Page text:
The rejection of the proofs of loss solely for the reason that they were not based upon the award, without saying anything about an intention to forfeit, indicates that no such intention existed. Where an insurance company returned proofs of loss for alleged irregularity, without insisting upon a known breach of warranty as to occupancy, it was held that a waiver of the breach might have been found. ( McNally v. Phœnix Ins. Co., 137 N.Y. 389. ) While the act was of less significance in the case now before us than in the case cited, because the warranty under consideration did not affect all the property, it has a direct and important bearing upon the question of intent. By the acts and declarations referred to, the company treated the policy as valid in all its parts, and showed an intention to abandon the defense afterward insisted upon. The insurance was recognized as in force upon the property mortgaged, the same as it was upon all the rest. An election to forfeit must be asserted within a reasonable time, and the company should have made an exception of the cows during the negotiations, if it intended to exclude them from sharing in the benefit of the policy. When the plaintiff refused to accept payment of the amount fixed by the award, it was unfair to not then tell him that the forfeiture would be enforced, if that was the intention. It was misleading to reject the proofs because they did not conform to an award that embraced all the property, and afterward to claim that a part of the property was not covered by the insurance on account of the chattel mortgage. The most of the acts of the company tending to show its intent to waive the forfeiture, were independent of the appraisal, for some of them preceded, while others followed it. They did not bear such a relation to it as to be excluded from consideration under the clause of the policy upon the subject of waiver. Without prolonging the discussion upon this point, we announce as our conclusion that the evidence, independent of all acts relating to the appraisal, sustains the finding of a waiver by the trial court.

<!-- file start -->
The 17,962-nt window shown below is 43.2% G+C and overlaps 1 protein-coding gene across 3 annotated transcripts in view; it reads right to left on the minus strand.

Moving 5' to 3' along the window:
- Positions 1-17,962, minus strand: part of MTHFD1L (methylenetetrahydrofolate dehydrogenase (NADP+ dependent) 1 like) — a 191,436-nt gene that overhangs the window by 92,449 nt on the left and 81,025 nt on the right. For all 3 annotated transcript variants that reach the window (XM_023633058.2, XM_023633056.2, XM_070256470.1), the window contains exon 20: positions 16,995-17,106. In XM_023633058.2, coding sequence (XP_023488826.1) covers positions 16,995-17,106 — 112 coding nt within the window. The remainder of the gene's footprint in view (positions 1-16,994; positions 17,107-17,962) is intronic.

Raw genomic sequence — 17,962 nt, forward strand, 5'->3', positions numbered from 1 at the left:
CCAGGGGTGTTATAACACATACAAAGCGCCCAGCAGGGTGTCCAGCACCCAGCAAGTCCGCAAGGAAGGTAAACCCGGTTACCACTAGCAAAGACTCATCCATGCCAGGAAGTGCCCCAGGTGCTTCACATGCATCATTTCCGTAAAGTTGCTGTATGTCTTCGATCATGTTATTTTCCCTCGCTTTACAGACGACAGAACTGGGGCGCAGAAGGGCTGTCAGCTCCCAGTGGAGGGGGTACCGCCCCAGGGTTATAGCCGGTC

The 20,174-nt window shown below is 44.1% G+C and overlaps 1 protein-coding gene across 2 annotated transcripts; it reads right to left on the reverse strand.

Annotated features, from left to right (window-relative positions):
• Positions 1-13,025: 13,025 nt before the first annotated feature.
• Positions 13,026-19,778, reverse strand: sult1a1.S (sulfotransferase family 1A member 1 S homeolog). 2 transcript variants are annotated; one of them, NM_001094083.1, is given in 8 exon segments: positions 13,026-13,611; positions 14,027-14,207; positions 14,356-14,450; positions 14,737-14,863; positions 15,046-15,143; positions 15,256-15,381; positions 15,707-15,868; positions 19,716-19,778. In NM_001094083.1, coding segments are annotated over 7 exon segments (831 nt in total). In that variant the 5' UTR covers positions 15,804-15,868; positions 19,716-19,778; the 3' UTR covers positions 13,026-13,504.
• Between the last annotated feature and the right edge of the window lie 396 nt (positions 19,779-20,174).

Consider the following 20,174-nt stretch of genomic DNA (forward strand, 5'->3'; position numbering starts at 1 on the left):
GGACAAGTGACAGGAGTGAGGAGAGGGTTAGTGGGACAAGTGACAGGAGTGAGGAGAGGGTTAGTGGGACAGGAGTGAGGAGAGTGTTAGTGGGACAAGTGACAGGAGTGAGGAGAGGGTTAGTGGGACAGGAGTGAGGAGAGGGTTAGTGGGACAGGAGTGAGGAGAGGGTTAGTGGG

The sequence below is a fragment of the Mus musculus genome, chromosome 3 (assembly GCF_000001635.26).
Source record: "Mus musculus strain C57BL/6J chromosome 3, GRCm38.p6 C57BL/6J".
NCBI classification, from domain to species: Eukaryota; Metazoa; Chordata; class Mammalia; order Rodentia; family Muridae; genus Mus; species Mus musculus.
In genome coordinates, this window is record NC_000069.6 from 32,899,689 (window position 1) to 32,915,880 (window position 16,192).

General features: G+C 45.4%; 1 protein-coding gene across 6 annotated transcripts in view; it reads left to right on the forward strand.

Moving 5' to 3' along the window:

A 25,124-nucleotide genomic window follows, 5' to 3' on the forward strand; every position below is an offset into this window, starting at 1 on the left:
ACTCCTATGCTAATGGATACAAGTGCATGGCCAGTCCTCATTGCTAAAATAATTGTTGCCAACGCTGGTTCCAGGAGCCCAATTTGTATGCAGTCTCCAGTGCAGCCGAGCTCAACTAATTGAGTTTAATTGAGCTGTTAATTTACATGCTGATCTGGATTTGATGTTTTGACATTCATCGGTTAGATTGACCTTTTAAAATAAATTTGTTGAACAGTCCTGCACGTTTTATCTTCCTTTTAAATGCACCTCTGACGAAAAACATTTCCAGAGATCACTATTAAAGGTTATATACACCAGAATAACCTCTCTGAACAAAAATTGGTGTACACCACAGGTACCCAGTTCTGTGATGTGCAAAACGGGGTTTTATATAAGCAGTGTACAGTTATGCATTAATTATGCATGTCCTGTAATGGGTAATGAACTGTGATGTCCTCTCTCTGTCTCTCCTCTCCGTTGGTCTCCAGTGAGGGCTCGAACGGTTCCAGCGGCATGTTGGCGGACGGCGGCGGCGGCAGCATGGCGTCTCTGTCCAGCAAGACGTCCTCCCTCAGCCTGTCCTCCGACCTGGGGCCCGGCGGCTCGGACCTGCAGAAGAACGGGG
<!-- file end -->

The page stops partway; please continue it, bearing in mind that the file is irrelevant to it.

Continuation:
The plaintiff was induced to accept Mr. Vischer as one of the appraisers upon the representation of Mr. Selvage, as the trial court found, that he "was a business man, a resident of Kingston and an impartial and disinterested person to act as appraiser." In fact he did not live in Kingston, but in Syracuse. He was not a business man, in the ordinary sense of those words, but a professional insurance adjuster of long experience, who was then in the employment of an association of insurance companies engaged in adjusting insurance rates in the city of Kingston. He was a friend of Mr. Selvage, had been associated with him in the adjustment of losses "on the side of the insurance companies," and had been visited by him at his house in Syracuse. He had adjusted many losses in behalf of insurers, and for twenty years had been engaged in the insurance business. His extensive experience had made him skillful, and constant employment by insurance companies had given his mind an honest bias in their favor. The other adjuster, Mr. Coutant, was a man of no experience in such matters, so that Mr. Vischer took the leading part in fixing values. Although neither of them had ever seen the property, when the plaintiff asked leave to be present at the appraisal so as to describe the various articles and state their value, they refused permission, through Mr. Vischer, and excluded both him and Mr. Selvage from the room. Mr. Coutant testified that Vischer's estimates usually prevailed; that they differed as to the value of the buildings, but Mr. Vischer inserted his own estimate, saying, "We will put the figures down now and go on," but they never returned to the subject, and Mr. Coutant thoughtlessly signed the award with these figures unchanged and with no actual meeting of minds in relation to them. While all this was strenuously denied by witnesses for the defendant, it was admitted that Mr. Selvage did not tell the plaintiff that his nominee for appraiser was an insurance adjuster.